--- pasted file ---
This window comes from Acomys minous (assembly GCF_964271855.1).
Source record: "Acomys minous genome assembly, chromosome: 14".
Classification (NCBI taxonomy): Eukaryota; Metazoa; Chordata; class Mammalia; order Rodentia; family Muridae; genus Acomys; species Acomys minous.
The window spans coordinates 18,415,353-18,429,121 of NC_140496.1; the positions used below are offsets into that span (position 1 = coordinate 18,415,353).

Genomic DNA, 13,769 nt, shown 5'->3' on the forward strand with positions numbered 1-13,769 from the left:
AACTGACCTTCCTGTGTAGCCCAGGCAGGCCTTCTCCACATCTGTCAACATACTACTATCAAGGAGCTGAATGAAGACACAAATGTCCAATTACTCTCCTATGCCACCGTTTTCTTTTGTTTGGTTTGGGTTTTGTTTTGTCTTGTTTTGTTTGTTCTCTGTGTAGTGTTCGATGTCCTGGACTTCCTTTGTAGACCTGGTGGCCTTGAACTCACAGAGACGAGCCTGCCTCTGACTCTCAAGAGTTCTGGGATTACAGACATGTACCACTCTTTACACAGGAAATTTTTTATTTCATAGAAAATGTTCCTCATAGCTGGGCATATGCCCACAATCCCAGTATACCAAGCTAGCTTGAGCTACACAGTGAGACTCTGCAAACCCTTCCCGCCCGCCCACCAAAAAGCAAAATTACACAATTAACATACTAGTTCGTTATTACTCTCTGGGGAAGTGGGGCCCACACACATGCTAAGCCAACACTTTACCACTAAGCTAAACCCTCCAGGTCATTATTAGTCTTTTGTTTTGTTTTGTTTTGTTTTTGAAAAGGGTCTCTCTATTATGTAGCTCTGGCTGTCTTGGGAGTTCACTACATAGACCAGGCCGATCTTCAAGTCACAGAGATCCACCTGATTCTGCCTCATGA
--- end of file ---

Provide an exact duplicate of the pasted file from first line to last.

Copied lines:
This window comes from Acomys minous (assembly GCF_964271855.1).
Source record: "Acomys minous genome assembly, chromosome: 14".
Classification (NCBI taxonomy): Eukaryota; Metazoa; Chordata; class Mammalia; order Rodentia; family Muridae; genus Acomys; species Acomys minous.
The window spans coordinates 18,415,353-18,429,121 of NC_140496.1; the positions used below are offsets into that span (position 1 = coordinate 18,415,353).

Genomic DNA, 13,769 nt, shown 5'->3' on the forward strand with positions numbered 1-13,769 from the left:
AACTGACCTTCCTGTGTAGCCCAGGCAGGCCTTCTCCACATCTGTCAACATACTACTATCAAGGAGCTGAATGAAGACACAAATGTCCAATTACTCTCCTATGCCACCGTTTTCTTTTGTTTGGTTTGGGTTTTGTTTTGTCTTGTTTTGTTTGTTCTCTGTGTAGTGTTCGATGTCCTGGACTTCCTTTGTAGACCTGGTGGCCTTGAACTCACAGAGACGAGCCTGCCTCTGACTCTCAAGAGTTCTGGGATTACAGACATGTACCACTCTTTACACAGGAAATTTTTTATTTCATAGAAAATGTTCCTCATAGCTGGGCATATGCCCACAATCCCAGTATACCAAGCTAGCTTGAGCTACACAGTGAGACTCTGCAAACCCTTCCCGCCCGCCCACCAAAAAGCAAAATTACACAATTAACATACTAGTTCGTTATTACTCTCTGGGGAAGTGGGGCCCACACACATGCTAAGCCAACACTTTACCACTAAGCTAAACCCTCCAGGTCATTATTAGTCTTTTGTTTTGTTTTGTTTTGTTTTTGAAAAGGGTCTCTCTATTATGTAGCTCTGGCTGTCTTGGGAGTTCACTACATAGACCAGGCCGATCTTCAAGTCACAGAGATCCACCTGATTCTGCCTCATGA